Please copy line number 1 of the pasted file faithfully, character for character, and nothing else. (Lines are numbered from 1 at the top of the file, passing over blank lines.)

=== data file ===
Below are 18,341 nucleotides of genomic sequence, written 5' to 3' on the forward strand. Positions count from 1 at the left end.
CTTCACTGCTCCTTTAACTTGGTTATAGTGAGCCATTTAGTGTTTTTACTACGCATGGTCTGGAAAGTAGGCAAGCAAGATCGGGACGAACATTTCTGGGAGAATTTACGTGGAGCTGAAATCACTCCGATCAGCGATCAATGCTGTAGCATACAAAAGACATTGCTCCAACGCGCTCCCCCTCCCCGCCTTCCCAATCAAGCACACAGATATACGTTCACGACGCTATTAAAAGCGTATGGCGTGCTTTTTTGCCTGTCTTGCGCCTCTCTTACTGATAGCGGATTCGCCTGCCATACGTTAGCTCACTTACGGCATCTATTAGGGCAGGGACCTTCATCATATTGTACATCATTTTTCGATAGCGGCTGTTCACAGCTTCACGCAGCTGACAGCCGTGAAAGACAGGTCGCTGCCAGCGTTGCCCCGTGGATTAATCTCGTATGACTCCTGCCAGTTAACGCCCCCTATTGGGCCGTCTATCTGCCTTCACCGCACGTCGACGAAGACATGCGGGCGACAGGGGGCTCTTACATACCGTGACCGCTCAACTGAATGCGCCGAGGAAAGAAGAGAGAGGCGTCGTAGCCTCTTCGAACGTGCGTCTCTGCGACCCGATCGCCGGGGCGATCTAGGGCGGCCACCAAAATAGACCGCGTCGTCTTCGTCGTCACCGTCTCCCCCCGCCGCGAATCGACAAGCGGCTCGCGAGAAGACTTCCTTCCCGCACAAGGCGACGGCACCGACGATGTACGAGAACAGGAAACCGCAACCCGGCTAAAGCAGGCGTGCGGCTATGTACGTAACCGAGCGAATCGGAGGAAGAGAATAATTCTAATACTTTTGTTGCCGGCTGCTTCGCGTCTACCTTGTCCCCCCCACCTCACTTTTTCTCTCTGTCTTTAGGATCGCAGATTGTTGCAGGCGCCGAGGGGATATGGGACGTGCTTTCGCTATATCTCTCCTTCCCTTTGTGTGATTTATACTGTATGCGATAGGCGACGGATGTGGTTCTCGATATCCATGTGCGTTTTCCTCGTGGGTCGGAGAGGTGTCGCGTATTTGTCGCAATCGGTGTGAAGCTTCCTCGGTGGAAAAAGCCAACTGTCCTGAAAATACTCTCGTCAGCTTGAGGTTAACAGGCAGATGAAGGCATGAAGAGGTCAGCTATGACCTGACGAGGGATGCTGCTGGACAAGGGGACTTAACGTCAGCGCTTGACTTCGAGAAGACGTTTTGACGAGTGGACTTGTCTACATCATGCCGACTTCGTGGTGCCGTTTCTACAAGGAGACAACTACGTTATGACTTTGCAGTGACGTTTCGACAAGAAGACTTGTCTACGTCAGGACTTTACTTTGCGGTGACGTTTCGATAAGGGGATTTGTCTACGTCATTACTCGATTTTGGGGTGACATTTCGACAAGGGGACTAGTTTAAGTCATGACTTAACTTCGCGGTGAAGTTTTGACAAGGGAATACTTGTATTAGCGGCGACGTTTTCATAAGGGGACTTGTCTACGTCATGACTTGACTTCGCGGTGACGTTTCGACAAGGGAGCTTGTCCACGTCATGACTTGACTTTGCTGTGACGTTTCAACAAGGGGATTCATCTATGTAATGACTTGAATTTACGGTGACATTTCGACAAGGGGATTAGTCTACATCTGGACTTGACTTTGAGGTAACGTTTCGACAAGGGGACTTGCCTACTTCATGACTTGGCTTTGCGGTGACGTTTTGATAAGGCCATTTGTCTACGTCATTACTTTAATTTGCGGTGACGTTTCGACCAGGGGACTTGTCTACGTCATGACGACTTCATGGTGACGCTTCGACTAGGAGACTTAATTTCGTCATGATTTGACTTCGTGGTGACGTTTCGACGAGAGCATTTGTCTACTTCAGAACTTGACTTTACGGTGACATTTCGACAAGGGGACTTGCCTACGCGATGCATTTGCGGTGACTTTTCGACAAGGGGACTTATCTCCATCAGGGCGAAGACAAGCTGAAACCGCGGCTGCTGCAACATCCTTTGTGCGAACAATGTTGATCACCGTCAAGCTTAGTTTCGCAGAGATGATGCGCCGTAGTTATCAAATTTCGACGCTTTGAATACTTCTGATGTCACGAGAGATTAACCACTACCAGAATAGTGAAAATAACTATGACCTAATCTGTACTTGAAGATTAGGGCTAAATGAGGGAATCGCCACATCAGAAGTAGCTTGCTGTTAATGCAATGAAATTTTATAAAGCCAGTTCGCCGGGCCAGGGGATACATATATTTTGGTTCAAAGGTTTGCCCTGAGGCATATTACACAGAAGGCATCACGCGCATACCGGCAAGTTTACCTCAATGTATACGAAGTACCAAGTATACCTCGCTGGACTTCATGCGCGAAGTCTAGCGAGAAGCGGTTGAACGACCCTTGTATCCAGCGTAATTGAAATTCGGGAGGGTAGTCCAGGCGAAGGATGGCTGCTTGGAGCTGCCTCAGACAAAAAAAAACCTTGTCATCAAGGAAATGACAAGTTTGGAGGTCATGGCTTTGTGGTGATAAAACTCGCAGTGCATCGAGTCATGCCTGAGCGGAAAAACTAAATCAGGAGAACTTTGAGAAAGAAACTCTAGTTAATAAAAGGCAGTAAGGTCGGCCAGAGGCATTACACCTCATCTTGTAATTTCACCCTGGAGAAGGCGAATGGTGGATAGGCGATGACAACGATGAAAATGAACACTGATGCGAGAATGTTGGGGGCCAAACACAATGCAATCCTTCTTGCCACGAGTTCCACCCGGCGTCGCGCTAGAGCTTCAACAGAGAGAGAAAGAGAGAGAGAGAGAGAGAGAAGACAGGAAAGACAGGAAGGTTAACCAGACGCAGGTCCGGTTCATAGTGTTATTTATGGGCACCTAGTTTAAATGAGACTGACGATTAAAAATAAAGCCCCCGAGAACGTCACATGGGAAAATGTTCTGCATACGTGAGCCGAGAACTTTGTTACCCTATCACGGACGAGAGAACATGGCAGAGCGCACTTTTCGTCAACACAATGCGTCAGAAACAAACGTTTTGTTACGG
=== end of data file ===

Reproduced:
Below are 18,341 nucleotides of genomic sequence, written 5' to 3' on the forward strand. Positions count from 1 at the left end.